Sunday, 18 April 2010

The Prisoner (2009)

Sunday, 18 April 2010

"Arrival" "Harmony" "Anvil"
"Darling" "Schizoid" "Checkmate"

The original series is a classic that continues to influence modern film and TV since it arrived on British screens at the tail-end of the '60s. Its fingerprints are evident on countless projects that likewise tackle themes of identity, memory, imprisonment and individualism; from the satirical drama of The Truman Show, through the sci-fi noir of Dark City, to the cyberpunk thrills of The Matrix, all have borrowed from Patrick McGoohan's revolutionary slice of pop art paranoia...

A remake of McGoohan's seminal 17-part opus has been oft-rumoured (both as a movie adaptation and TV sequel), but only now have the planets aligned for a six-part miniseries updating the core ideas of The Prisoner for the 21st-century. The show was always a bedfellow of the Orwellian surveillance nightmare of 1984, so it seems only fitting that its cautionary tale is being revoiced now we're living in a "Global Village" of our own creation; a world of closed-circuit cameras, terrorism, biometrics and genetic cloning. As a concept, The Prisoner is actually less fanciful than it perhaps appeared 40 years ago.

I'm not even against remakes per se, provided they're done respectfully and bring something new to the table, so I went into AMC/ITV's remake of The Prisoner with an open mind. I came out believing the thunderstorm that hailed the original's opening titles were a warning from history: you can't catch lightning in the same bottle twice...

The Prisoner '09 isn't a mindless travesty of pseudophilosphy and fan-servicing (be glad), but it's just a victory of style over substance that lacks the original's drum-tight plotting and slick characterisation. To set the scene; a man known only as "Number Six" (Jim Caviezel) wakes up in a desert with no memory of how he got there. Immediately, he rushes to the aide of an elderly man called "93"1, helping him elude those chasing him with barking dogs, before the old geezer dies of exhaustion in a nearby cave -- but not before telling Six to "go to 554"...

Six progresses to the "The Village" (here envisioned as a beatific pastel-coloured resort in the middle of said desert) in search of answers, discovering that every inhabitant is identified only by number and nobody has knowledge, or can even conceive, of anywhere beyond their idyllic community. The Village's "mayor" is an elderly English gent with a penchant for white suits, referred to as "Number Two" (Sir Ian McKellen), who in this remake isn't replaced by a different actor every episode, and has been given a family to humanize him: estranged, rebellious teenage son "11-12" (Jamie Campbell Bower) and a wife he keeps bedridden and catatonic with pills.

The setup is largely the same as the original, although Caviezel's Six has an immediate mystery to unravel regarding the old man's alleged escape from the Village, which leads him to realize a few of the villagers are so-called "Dreamers" (people who wake up and sketch famous landmarks), which gives him fresh impetus to prove that the population have been brainwashed and to lead a breakout. We're also given flashbacks to Six's life in New York shortly after he resigned from his job as a surveillance expert for his "Summakor" employers, which is in stark contrast to the original's dedication to keeping Six's name, career and reason for resigning a closely-guarded secret for both the audience and Village agents alike. In this remake, Six is never really questioned about the reasons for his resignation to any notable extent.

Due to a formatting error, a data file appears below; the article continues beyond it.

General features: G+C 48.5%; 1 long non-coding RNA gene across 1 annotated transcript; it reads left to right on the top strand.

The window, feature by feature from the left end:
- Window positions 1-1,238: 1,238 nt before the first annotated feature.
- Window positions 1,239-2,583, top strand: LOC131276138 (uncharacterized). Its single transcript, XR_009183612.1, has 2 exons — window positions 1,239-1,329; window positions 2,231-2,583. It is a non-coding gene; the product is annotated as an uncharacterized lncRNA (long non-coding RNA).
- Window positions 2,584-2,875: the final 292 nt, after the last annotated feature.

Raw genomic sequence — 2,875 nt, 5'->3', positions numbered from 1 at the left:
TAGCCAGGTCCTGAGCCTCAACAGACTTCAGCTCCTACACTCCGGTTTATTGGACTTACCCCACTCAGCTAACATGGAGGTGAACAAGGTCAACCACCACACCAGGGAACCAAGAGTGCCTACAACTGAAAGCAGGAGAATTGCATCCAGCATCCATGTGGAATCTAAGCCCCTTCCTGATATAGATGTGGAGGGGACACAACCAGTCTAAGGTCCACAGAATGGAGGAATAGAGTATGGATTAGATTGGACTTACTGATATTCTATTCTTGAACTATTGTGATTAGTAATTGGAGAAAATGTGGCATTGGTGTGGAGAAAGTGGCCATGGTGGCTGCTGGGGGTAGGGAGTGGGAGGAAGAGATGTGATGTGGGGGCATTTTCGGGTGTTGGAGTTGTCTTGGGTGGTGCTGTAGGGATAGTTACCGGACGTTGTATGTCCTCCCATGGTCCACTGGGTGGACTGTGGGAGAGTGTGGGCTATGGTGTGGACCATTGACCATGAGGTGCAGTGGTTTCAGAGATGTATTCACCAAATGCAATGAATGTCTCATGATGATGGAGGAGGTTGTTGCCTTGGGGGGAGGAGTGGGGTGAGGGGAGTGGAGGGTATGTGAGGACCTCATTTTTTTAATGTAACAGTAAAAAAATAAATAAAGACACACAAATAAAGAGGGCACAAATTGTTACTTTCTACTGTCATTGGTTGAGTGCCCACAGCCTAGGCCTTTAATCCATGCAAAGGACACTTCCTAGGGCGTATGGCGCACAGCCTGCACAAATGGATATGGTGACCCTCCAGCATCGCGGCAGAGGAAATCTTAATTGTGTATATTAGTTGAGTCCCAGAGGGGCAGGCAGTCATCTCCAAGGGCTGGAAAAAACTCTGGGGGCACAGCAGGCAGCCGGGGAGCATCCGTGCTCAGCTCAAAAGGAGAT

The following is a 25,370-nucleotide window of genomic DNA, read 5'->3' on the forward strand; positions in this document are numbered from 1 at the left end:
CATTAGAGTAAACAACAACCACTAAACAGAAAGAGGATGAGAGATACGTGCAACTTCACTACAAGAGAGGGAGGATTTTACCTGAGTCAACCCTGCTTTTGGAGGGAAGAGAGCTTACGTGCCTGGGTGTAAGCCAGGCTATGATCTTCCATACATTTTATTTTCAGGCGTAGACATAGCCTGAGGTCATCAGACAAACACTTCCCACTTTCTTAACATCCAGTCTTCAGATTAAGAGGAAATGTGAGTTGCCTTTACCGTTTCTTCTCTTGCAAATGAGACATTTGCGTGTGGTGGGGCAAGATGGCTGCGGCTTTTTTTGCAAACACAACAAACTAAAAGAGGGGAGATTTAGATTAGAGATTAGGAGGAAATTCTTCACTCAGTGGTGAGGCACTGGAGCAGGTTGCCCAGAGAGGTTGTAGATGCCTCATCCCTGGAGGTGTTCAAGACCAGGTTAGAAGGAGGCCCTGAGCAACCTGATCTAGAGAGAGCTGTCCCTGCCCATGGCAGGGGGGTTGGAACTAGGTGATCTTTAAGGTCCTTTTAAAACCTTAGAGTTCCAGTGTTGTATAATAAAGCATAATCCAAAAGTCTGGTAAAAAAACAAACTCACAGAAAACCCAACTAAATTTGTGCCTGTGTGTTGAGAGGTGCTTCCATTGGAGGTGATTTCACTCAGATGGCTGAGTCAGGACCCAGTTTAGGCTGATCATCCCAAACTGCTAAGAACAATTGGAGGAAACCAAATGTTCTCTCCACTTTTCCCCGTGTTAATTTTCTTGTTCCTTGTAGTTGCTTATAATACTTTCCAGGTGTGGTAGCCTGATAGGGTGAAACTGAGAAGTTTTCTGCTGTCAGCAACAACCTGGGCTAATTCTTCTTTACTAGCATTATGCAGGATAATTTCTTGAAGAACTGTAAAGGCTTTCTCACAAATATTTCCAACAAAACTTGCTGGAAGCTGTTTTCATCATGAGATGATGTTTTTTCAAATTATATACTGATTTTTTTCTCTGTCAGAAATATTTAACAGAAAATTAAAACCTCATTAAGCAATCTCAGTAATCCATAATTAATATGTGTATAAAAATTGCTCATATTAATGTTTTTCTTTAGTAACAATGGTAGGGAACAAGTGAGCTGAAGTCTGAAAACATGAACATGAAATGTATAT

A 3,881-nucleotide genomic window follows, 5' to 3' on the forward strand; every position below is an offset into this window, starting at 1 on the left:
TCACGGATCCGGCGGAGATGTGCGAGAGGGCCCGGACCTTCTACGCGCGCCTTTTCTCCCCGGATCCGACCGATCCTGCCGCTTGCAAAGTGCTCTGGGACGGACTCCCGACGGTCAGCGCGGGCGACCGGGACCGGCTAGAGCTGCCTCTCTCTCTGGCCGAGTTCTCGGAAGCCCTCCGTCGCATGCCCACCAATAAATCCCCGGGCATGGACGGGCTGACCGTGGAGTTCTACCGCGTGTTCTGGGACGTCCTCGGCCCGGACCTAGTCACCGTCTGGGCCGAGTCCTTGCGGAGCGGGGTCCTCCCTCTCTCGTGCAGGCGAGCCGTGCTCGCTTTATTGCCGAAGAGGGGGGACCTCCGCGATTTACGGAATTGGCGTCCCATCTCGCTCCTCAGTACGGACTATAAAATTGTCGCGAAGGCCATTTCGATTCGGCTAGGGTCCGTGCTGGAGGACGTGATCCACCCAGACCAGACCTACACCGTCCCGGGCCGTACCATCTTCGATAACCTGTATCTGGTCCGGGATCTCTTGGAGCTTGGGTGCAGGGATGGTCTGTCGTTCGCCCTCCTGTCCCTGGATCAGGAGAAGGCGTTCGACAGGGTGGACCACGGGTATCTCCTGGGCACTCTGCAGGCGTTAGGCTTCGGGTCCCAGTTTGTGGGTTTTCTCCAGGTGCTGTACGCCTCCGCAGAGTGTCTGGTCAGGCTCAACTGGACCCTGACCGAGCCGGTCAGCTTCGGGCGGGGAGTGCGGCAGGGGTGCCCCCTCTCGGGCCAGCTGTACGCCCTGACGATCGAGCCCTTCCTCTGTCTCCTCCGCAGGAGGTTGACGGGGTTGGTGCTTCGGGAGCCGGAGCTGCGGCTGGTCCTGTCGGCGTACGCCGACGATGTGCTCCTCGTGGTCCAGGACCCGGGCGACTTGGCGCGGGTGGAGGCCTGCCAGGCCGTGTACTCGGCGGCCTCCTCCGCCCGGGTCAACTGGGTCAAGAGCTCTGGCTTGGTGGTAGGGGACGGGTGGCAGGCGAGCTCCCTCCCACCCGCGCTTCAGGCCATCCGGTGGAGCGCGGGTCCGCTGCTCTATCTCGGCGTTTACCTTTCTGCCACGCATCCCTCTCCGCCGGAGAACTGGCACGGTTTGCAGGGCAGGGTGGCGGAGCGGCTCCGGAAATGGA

The new series certainly gets a few things right, or at least adds some interesting wrinkles to the core concept. The new-look Village is a striking location of quirky colonial architecture amidst a barren landscape reminiscent of Dali, but it loses the sense of theatricality and claustrophobia that quaint Portmeirion had in the original. This Village is a tonal crossbreed of The Truman Show's Seahaven and Pleasantville (tinged with a colonial African feel), in that it's a seemingly pleasant '50s-esque resort that feels peculiar, but isn't overtly bizarre. The villagers don't walk around dressed like comic-strip seafarers in marching bands, for one thing.

For what it's worth, I liked this sand swept Village a fair bit, and I could well imagine McGoohan choosing to film in a desert if that possibility had been available to him, too. The endless sands are a more credible barrier to escape and offer a melancholic sensibility that fits The Prisoner like a glove, with its unseen but heard ocean and mirage of two crystal towers on the horizon. The climate evokes a sense of fevered heat stroke, too, which subconsciously adds stress to all the mind-fiddling. It's just a shame that The Village itself is a relatively normal and pleasant construct, whereas Portmeirion was a bizarre confluence of styles old, new and prescient.